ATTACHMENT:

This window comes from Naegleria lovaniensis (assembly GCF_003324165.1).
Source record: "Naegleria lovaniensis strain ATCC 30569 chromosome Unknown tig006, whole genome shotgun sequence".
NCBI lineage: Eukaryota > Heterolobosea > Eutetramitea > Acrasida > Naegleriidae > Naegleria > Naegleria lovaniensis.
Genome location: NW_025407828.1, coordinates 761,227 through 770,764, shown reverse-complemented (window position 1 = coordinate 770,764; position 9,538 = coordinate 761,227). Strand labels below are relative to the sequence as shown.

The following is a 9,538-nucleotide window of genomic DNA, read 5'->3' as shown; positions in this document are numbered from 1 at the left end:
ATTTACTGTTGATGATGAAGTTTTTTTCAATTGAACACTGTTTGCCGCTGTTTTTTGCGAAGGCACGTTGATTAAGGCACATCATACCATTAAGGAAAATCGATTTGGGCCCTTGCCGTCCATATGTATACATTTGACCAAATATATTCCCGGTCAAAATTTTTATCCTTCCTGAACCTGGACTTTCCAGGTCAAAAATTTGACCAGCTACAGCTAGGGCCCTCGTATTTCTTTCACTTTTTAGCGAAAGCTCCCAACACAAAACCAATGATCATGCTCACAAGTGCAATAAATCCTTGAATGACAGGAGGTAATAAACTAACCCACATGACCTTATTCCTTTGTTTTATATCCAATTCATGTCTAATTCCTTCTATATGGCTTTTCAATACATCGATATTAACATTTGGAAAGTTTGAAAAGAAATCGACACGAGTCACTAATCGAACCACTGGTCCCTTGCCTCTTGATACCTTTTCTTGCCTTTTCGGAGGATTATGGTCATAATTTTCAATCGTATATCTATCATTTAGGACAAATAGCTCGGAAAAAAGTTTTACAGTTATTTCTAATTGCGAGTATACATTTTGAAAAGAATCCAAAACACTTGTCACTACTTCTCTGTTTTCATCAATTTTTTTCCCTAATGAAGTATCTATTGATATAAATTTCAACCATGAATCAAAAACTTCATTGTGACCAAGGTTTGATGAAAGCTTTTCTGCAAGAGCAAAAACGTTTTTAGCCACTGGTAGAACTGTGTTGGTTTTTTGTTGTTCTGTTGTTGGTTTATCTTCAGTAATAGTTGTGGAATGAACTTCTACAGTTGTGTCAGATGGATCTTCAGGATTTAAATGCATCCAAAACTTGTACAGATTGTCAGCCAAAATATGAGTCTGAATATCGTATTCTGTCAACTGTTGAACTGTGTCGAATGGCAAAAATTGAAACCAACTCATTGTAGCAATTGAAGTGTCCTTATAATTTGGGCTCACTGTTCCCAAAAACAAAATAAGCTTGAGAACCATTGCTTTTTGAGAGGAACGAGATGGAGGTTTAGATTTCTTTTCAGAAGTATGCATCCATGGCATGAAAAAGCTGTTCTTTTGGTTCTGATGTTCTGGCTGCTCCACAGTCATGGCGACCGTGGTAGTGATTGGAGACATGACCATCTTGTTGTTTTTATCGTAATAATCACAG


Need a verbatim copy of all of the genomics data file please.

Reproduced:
This window comes from Naegleria lovaniensis (assembly GCF_003324165.1).
Source record: "Naegleria lovaniensis strain ATCC 30569 chromosome Unknown tig006, whole genome shotgun sequence".
NCBI lineage: Eukaryota > Heterolobosea > Eutetramitea > Acrasida > Naegleriidae > Naegleria > Naegleria lovaniensis.
Genome location: NW_025407828.1, coordinates 761,227 through 770,764, shown reverse-complemented (window position 1 = coordinate 770,764; position 9,538 = coordinate 761,227). Strand labels below are relative to the sequence as shown.

The following is a 9,538-nucleotide window of genomic DNA, read 5'->3' as shown; positions in this document are numbered from 1 at the left end:
ATTTACTGTTGATGATGAAGTTTTTTTCAATTGAACACTGTTTGCCGCTGTTTTTTGCGAAGGCACGTTGATTAAGGCACATCATACCATTAAGGAAAATCGATTTGGGCCCTTGCCGTCCATATGTATACATTTGACCAAATATATTCCCGGTCAAAATTTTTATCCTTCCTGAACCTGGACTTTCCAGGTCAAAAATTTGACCAGCTACAGCTAGGGCCCTCGTATTTCTTTCACTTTTTAGCGAAAGCTCCCAACACAAAACCAATGATCATGCTCACAAGTGCAATAAATCCTTGAATGACAGGAGGTAATAAACTAACCCACATGACCTTATTCCTTTGTTTTATATCCAATTCATGTCTAATTCCTTCTATATGGCTTTTCAATACATCGATATTAACATTTGGAAAGTTTGAAAAGAAATCGACACGAGTCACTAATCGAACCACTGGTCCCTTGCCTCTTGATACCTTTTCTTGCCTTTTCGGAGGATTATGGTCATAATTTTCAATCGTATATCTATCATTTAGGACAAATAGCTCGGAAAAAAGTTTTACAGTTATTTCTAATTGCGAGTATACATTTTGAAAAGAATCCAAAACACTTGTCACTACTTCTCTGTTTTCATCAATTTTTTTCCCTAATGAAGTATCTATTGATATAAATTTCAACCATGAATCAAAAACTTCATTGTGACCAAGGTTTGATGAAAGCTTTTCTGCAAGAGCAAAAACGTTTTTAGCCACTGGTAGAACTGTGTTGGTTTTTTGTTGTTCTGTTGTTGGTTTATCTTCAGTAATAGTTGTGGAATGAACTTCTACAGTTGTGTCAGATGGATCTTCAGGATTTAAATGCATCCAAAACTTGTACAGATTGTCAGCCAAAATATGAGTCTGAATATCGTATTCTGTCAACTGTTGAACTGTGTCGAATGGCAAAAATTGAAACCAACTCATTGTAGCAATTGAAGTGTCCTTATAATTTGGGCTCACTGTTCCCAAAAACAAAATAAGCTTGAGAACCATTGCTTTTTGAGAGGAACGAGATGGAGGTTTAGATTTCTTTTCAGAAGTATGCATCCATGGCATGAAAAAGCTGTTCTTTTGGTTCTGATGTTCTGGCTGCTCCACAGTCATGGCGACCGTGGTAGTGATTGGAGACATGACCATCTTGTTGTTTTTATCGTAATAATCACAG